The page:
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The Contribution of Acupuncture and Moxibustion to Healthcare: an Evidence-based Approach

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Patients deserve the “best of both worlds” when it comes to their healthcare. Ideally healthcare blends the best of both worlds by combining healthcare options from the perspective of both Western and complementary medicine. The synergy between modern medicine and complementary health care, and the value of blending these disciplines, has been the focus of this thesis. The aim was to identify the strengths and limitations of acupuncture and moxibustion, as described in Traditional Chinese Medicine, and evaluate how these therapies can be implemented in modern medicine, taking the perspective of patients, physicians, complementary therapists, health insurers, and healthcare policymakers. The thesis consists of three parts. Part one, the general approach, introduces the use of acupuncture in a general practice. The observational study presents the health-related quality of life in patients with musculoskeletal complaints in a general acupuncture practice. The aim of this pragmatic study was to gain insight into whether the HRQoL of patients undergoing routine acupuncture treatment for musculoskeletal complaints differs with that in a Dutch population sample; and to investigate changes in HRQoL during the course of acupuncture treatment. In the second part we discuss also using TCM in the diagnosing of patients with complex regional pain syndrome type 1. The pilot study reports a different TCM-approach to diagnose the patient with CRPS1, by questioning the menstrual cycle conform TCM, which might eventually lead to a new treatment approach. The topic of the third part of the thesis is breech presentation. Described is the development and tracking of nonvertex position (mainly breech position) throughout pregnancy and the prognostic value of ultrasound in predicting nonvertex presentation at delivery in the Generation R study. The aim was to get better information about the natural history of the position of the fetus that leads to breech at delivery. In addition, systematic review and meta-analysis of the existing literature about (randomized) controlled trials on the acupuncture-type interventions on Zhiyin (BL 67) was performed, to elicit a version of a fetus in breech position, including a letter about the same topic. Finally, the results of the modeling approach of a decision analysis and cost analysis of breech version by acumoxa offered to women with a breech fetus at 33 weeks of gestation are reported. In this modeling approach, with sensitivity analysis, also the selective use of a) Moxa, b) the manipulation using external cephalic version, and c) home-births was considered.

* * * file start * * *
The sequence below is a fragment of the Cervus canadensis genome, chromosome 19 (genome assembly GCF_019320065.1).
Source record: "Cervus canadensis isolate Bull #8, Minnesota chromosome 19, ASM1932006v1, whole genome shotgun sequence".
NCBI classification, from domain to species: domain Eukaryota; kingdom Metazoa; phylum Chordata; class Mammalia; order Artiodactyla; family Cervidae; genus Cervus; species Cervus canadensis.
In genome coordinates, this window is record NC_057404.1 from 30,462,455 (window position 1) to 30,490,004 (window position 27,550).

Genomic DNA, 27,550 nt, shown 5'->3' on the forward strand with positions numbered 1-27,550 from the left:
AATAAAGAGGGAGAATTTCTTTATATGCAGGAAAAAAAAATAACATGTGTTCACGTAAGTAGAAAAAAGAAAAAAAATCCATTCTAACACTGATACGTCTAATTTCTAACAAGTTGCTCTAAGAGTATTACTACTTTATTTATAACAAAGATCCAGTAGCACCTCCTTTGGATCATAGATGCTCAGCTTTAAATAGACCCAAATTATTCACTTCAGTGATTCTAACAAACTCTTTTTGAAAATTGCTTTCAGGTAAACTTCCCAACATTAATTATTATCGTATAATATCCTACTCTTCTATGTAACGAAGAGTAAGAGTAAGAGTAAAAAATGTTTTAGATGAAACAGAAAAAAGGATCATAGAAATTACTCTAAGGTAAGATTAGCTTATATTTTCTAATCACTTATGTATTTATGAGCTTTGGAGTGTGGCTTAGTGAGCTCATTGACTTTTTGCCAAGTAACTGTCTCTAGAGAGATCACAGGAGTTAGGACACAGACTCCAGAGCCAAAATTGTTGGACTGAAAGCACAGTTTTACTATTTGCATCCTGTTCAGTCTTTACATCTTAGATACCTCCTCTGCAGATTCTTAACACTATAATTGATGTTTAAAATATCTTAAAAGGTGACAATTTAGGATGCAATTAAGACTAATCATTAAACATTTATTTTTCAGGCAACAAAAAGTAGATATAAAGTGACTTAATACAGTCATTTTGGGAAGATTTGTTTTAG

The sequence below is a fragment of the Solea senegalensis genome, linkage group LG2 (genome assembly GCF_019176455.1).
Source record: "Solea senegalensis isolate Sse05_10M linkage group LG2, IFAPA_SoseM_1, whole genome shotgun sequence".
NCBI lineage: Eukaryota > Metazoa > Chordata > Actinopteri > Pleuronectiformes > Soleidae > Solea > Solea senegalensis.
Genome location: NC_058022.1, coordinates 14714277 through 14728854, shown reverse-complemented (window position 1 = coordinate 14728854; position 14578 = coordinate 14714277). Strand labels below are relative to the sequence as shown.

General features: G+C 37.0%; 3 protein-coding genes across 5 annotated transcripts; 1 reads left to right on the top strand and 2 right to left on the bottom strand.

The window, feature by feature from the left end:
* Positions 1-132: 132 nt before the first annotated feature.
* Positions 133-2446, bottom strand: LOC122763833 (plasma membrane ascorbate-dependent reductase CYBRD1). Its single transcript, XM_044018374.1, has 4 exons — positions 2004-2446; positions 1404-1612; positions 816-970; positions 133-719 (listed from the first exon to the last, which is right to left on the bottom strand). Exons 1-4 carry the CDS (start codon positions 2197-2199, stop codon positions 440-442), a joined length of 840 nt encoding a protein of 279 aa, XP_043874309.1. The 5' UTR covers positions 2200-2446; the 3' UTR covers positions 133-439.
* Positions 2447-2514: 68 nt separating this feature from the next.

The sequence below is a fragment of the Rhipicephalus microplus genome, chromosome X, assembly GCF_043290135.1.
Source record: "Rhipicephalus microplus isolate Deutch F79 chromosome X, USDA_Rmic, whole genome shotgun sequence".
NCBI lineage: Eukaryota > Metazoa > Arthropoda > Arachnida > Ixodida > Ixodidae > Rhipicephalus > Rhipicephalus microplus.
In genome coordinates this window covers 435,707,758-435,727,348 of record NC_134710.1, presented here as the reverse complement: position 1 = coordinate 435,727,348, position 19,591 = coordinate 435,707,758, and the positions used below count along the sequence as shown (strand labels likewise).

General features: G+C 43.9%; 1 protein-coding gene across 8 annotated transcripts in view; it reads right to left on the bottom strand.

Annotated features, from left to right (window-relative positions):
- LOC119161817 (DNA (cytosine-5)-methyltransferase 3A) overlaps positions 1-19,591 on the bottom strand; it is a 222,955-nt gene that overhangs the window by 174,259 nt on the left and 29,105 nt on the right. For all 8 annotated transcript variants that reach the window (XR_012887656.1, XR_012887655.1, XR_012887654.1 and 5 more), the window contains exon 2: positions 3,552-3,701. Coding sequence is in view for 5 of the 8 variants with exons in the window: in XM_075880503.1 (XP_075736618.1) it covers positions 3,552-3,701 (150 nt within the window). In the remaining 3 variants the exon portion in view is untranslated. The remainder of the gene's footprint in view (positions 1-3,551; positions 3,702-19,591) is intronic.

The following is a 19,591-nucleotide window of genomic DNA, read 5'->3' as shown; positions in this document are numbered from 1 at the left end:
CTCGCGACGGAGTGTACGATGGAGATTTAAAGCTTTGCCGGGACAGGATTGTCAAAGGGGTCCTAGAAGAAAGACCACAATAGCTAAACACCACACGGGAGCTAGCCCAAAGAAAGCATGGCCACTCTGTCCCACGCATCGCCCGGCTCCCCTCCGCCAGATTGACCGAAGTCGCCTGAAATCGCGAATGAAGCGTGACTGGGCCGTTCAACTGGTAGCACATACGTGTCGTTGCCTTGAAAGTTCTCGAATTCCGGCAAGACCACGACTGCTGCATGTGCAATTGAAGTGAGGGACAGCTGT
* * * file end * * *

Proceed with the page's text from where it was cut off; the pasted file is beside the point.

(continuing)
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... Hopton and McPherson [7] conclude on the basis of a systematic review of pooled data from meta-analyses that acupuncture is more than a placebo for commonly occurring chronic pain conditions. In addition, in her thesis, van den Berg [8] recently demonstrated positive effects of acupuncture on obstetric health problems (breech presentation). Also, Servan-Schreiber [9] presents a series of recent examples of the transition from CAM to conventional medicine in depression treatment. ...
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Background: Low back pain limits activity and is the second most frequent reason for physicians visits. Previous research shows widespread use of acupuncture for low back pain. Purpose: To assess acupuncture's effectiveness for treating low back pain. Data Sources: Randomized, controlled trials were identified through searches of MEDLINE, Cochrane Central, EMBASE, AMED, CINAHL, CISCOM, and GERA databases through August 2004. Additional data sources included previous reviews and personal contacts with colleagues. Study Selection: Randomized, controlled trials comparing needle acupuncture with sham acupuncture, other sham treatments, no additional treatment, or another active treatment for patients with low back pain. Data Extraction: Data were dually extracted for the outcomes of pain, functional status, overall improvement, return to work, and analgesic consumption. In addition, study quality was assessed. Data Synthesis: The 33 randomized, controlled trials that met inclusion criteria were subgrouped according to acute or chronic pain, style of acupuncture, and type of control group used. For the primary outcome of short-term relief of chronic pain, the meta-analyses showed that acupuncture is significantly more effective than sham treatment (standardized mean difference, 0.54 [95% CI, 0.35 to 0.73]; 7 trials) and no additional treatment (standardized mean difference, 0.69 [CI, 0.40 to 0.98]; 8 trials). For patients with acute low back pain, data are sparse and inconclusive. Data are also insufficient for drawing conclusions about acupuncture's short-term effectiveness compared with most other therapies. Limitations: The quantity and quality of the included trials varied. Conclusions: Acupuncture effectively relieves chronic low back pain. No evidence suggests that acupuncture is more effective than other active therapies.